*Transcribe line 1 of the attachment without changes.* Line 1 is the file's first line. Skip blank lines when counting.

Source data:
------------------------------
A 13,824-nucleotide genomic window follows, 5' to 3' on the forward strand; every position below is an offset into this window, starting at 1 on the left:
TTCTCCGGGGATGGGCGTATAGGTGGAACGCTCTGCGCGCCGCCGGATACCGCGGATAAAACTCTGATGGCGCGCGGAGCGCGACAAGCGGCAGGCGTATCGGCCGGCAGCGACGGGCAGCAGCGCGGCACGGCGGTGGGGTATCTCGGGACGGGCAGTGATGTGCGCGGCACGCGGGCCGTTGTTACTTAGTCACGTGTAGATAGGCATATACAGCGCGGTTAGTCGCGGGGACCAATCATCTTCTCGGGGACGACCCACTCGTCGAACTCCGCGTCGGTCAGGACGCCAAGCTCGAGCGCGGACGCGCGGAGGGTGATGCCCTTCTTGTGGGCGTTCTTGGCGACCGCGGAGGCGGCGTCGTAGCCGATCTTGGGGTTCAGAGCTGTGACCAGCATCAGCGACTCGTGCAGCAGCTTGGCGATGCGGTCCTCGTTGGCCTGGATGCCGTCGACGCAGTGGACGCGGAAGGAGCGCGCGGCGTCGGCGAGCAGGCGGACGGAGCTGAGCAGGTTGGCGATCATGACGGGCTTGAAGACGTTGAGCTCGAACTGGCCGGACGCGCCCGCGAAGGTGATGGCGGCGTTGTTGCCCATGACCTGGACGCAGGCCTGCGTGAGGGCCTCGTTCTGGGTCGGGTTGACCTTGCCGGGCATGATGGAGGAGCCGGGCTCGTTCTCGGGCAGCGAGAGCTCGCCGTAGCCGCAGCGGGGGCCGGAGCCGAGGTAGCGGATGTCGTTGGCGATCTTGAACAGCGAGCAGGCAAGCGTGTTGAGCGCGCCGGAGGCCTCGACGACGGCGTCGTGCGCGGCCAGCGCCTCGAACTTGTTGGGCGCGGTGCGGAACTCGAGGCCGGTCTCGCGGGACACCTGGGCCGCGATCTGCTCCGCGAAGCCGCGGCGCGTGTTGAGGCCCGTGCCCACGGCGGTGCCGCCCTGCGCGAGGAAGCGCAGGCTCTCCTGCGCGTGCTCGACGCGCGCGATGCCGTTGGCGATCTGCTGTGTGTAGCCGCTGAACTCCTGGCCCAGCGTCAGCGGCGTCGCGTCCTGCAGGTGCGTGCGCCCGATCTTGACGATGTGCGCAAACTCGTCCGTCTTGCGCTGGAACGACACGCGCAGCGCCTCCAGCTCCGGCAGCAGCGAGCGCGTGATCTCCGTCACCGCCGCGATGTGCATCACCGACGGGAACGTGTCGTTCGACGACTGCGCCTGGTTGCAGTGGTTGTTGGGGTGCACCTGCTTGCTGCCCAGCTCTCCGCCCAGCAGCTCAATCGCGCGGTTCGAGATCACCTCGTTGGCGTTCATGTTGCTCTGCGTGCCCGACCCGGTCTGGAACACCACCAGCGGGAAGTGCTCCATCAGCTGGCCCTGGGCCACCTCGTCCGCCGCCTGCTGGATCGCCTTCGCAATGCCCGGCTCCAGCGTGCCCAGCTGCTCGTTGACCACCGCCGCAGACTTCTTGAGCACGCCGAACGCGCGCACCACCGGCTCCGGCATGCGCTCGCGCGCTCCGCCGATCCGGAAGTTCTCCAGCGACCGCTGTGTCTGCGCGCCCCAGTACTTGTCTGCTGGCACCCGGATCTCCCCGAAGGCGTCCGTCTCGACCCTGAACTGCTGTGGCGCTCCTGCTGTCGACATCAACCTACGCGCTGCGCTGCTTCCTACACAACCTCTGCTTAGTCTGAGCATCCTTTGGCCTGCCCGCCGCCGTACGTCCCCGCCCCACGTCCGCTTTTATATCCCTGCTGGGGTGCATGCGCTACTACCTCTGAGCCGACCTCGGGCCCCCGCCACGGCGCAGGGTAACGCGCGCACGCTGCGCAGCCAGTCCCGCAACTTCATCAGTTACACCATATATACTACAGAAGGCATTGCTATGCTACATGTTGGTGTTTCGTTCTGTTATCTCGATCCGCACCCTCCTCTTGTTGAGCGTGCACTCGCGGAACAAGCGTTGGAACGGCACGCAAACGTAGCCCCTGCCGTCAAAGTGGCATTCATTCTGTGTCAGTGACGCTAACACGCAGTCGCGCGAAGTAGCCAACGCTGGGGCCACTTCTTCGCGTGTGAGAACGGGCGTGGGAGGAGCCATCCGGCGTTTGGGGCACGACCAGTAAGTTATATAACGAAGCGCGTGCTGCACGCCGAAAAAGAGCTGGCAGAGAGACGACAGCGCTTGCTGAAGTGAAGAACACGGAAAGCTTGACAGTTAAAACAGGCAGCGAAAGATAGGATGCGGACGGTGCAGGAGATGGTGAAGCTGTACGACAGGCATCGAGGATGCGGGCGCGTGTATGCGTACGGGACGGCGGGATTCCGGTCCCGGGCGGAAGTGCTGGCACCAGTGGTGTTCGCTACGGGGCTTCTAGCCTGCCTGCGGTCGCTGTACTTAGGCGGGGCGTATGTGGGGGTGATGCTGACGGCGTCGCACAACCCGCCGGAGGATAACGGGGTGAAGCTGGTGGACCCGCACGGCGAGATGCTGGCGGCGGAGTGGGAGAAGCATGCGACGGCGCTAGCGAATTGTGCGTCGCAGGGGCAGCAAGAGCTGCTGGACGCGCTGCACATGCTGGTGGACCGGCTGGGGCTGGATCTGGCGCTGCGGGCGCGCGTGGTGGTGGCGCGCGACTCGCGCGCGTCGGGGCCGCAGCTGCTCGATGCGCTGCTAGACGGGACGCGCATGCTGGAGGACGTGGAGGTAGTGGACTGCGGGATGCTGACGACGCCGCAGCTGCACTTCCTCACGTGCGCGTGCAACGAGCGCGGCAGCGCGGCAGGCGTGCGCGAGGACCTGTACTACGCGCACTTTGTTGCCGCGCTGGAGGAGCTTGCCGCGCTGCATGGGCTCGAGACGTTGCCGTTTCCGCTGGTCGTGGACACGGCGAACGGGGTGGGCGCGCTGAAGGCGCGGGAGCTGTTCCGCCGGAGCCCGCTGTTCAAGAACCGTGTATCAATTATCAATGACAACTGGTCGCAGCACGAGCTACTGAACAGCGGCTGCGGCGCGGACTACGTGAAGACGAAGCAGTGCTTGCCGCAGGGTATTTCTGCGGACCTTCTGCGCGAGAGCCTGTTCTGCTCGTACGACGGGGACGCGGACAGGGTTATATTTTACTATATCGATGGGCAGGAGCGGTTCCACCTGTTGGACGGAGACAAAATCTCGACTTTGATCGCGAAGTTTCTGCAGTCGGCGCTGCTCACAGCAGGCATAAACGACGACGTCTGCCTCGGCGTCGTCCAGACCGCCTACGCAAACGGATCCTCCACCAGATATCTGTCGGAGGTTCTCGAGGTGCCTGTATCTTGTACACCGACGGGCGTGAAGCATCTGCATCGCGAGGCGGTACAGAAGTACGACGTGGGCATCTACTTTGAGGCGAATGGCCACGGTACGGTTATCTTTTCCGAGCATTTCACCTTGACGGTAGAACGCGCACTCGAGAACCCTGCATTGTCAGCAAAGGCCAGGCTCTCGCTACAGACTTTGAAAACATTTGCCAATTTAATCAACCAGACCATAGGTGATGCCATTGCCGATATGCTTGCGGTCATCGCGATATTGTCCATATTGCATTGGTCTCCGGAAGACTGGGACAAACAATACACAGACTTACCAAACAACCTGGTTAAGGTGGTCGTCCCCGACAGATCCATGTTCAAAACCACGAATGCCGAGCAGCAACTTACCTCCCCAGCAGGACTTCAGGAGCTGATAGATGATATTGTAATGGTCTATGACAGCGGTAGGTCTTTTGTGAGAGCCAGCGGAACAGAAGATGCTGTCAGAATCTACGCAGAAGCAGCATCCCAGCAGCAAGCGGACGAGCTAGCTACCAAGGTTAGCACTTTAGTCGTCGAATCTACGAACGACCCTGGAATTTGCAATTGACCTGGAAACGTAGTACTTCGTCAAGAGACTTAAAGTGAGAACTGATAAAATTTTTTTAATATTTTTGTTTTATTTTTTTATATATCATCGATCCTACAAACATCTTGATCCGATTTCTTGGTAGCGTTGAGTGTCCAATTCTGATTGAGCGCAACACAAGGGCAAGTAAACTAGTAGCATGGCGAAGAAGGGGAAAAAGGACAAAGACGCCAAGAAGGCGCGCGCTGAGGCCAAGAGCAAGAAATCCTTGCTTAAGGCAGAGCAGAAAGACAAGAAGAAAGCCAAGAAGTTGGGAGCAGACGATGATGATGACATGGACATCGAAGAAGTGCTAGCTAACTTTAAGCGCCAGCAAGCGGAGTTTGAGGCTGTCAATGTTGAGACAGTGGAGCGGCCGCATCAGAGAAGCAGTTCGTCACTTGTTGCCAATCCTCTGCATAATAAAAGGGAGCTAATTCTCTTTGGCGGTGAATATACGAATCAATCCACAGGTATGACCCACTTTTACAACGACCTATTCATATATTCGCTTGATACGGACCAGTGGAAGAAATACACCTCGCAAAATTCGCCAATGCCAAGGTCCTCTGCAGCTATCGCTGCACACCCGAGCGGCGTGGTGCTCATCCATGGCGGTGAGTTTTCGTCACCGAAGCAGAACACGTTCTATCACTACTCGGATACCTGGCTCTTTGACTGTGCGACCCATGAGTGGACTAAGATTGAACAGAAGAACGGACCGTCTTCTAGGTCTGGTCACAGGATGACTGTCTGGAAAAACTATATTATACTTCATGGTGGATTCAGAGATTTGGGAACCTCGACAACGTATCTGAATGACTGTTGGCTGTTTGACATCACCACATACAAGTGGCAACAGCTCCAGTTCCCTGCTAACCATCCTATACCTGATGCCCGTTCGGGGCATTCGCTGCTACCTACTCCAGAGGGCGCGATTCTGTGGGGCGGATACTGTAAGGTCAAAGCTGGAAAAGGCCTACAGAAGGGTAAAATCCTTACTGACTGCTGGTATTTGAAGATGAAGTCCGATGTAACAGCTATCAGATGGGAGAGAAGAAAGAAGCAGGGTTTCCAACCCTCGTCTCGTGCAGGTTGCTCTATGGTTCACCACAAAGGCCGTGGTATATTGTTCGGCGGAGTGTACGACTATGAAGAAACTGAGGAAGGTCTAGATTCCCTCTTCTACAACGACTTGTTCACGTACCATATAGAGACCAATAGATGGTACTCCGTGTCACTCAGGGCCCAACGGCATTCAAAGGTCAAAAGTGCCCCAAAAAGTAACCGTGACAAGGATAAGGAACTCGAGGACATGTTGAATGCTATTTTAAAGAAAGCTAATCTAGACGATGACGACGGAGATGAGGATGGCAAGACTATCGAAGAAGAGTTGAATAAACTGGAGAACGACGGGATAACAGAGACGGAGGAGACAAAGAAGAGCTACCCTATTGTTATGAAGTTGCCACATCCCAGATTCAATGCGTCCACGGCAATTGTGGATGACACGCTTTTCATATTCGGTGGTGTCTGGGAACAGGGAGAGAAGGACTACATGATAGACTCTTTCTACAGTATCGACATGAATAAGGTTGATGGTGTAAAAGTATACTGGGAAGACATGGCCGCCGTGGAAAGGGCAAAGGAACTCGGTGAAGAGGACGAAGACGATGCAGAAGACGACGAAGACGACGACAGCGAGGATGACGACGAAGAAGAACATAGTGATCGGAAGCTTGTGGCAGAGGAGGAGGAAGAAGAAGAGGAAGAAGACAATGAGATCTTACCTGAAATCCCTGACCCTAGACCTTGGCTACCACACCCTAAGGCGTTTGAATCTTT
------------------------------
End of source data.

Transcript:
A 13,824-nucleotide genomic window follows, 5' to 3' on the forward strand; every position below is an offset into this window, starting at 1 on the left: